YUMA, Ariz. – It is common to hear of farmers using insecticides to thwart off harmful bugs, but the U.S. Department of Agriculture has come up with another solution — wasps. A bug called the Asian Citrus Psyllid was discovered in San Luis back in 2009. Since then, its population has slowly grown, raising concern over a disease it’s known to carry. That’s why the USDA is now releasing another insect to eradicate it.
The University Of Arizona in Yuma has a screened in facility that is the first of its kind in the state. Citrus specialist Doctor Gene Wright says all trees inside of it are certified disease free.
“If the disease arrives in Arizona, the nursery men need a source of clean bud wood, so they can make trees that are clean from the disease,” he said.
The disease these screens protect the plants from — citrus greening, a bacteria known to be carried by the Asian Citrus Psyllid.
“We don’t have the disease yet here in Arizona, but we do have the insect. What we want to do is get rid of the insect so we don’t have a problem with the disease,” Dr. Wright explained.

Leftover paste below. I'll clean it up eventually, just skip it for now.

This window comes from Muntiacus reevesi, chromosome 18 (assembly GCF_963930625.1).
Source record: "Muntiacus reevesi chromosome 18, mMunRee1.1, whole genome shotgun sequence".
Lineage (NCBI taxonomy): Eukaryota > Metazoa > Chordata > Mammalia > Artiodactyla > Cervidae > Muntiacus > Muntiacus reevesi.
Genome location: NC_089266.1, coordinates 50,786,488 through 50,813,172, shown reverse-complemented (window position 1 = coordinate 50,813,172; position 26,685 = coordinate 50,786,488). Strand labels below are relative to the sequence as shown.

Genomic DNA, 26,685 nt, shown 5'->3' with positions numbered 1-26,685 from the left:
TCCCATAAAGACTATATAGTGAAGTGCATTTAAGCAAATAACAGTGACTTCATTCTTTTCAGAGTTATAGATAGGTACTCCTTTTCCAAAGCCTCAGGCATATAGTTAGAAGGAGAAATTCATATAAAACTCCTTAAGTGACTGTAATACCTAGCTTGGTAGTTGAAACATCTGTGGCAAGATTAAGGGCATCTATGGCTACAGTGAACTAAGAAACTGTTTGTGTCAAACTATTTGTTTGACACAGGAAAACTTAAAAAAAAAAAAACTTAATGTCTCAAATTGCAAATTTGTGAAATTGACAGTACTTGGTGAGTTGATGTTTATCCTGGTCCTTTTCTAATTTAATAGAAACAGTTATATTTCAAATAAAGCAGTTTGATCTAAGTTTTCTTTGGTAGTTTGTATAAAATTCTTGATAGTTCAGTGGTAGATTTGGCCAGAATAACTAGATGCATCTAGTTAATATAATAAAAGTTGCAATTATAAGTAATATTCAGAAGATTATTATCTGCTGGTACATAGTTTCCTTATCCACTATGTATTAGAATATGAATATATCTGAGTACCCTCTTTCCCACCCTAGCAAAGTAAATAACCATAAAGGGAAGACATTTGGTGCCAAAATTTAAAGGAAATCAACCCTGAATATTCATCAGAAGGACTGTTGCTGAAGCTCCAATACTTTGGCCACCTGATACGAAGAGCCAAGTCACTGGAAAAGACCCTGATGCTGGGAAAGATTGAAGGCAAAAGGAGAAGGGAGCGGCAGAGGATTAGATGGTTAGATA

The solution — a wasp smaller than a grain of sand, originally from Pakistan. The wasps cannot sting and are harmless to humans. It kills off the insect, eliminating the chance of a disease outbreak. Gregory Simmons with the USDA says they are meant to control the insect population within residential areas.
“We’ve been releasing in California for a couple years now, also in Texas and Florida. Internationally there are programs in Mexico and brazil,” Simmons said.
In 2013, the USDA began releasing them in Yuma County. Dr. Wright says the disease has devastated the citrus industry in other states.
“It’s in every citrus grove in Florida. It’s in almost every citrus grove in Texas. If the disease were to get in here, we could potentially lose the entire citrus industry in the state of Arizona.”
Dr. Wright added researchers are also studying ways to modify citrus trees to be resistant to the bacteria.